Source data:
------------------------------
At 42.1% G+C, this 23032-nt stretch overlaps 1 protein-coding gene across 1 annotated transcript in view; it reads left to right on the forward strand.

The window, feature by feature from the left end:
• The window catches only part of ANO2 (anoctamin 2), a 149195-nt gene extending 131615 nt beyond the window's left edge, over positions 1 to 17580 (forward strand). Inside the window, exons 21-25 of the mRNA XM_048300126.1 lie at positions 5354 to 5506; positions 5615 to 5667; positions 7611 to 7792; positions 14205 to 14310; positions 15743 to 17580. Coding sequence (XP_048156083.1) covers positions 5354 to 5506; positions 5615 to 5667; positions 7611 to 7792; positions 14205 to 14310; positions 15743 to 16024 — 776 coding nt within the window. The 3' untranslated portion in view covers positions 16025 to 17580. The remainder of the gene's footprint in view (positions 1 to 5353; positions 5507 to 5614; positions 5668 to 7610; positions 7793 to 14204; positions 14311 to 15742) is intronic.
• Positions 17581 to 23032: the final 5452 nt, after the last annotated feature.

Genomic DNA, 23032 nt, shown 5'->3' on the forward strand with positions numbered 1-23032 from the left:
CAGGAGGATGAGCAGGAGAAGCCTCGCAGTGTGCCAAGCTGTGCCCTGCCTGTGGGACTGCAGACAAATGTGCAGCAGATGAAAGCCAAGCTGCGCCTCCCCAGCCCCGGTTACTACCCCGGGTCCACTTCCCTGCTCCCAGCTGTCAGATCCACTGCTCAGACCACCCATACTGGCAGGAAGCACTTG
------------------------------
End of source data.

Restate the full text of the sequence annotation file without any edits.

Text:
At 42.1% G+C, this 23032-nt stretch overlaps 1 protein-coding gene across 1 annotated transcript in view; it reads left to right on the forward strand.

The window, feature by feature from the left end:
• The window catches only part of ANO2 (anoctamin 2), a 149195-nt gene extending 131615 nt beyond the window's left edge, over positions 1 to 17580 (forward strand). Inside the window, exons 21-25 of the mRNA XM_048300126.1 lie at positions 5354 to 5506; positions 5615 to 5667; positions 7611 to 7792; positions 14205 to 14310; positions 15743 to 17580. Coding sequence (XP_048156083.1) covers positions 5354 to 5506; positions 5615 to 5667; positions 7611 to 7792; positions 14205 to 14310; positions 15743 to 16024 — 776 coding nt within the window. The 3' untranslated portion in view covers positions 16025 to 17580. The remainder of the gene's footprint in view (positions 1 to 5353; positions 5507 to 5614; positions 5668 to 7610; positions 7793 to 14204; positions 14311 to 15742) is intronic.
• Positions 17581 to 23032: the final 5452 nt, after the last annotated feature.

Genomic DNA, 23032 nt, shown 5'->3' on the forward strand with positions numbered 1-23032 from the left:
CAGGAGGATGAGCAGGAGAAGCCTCGCAGTGTGCCAAGCTGTGCCCTGCCTGTGGGACTGCAGACAAATGTGCAGCAGATGAAAGCCAAGCTGCGCCTCCCCAGCCCCGGTTACTACCCCGGGTCCACTTCCCTGCTCCCAGCTGTCAGATCCACTGCTCAGACCACCCATACTGGCAGGAAGCACTTG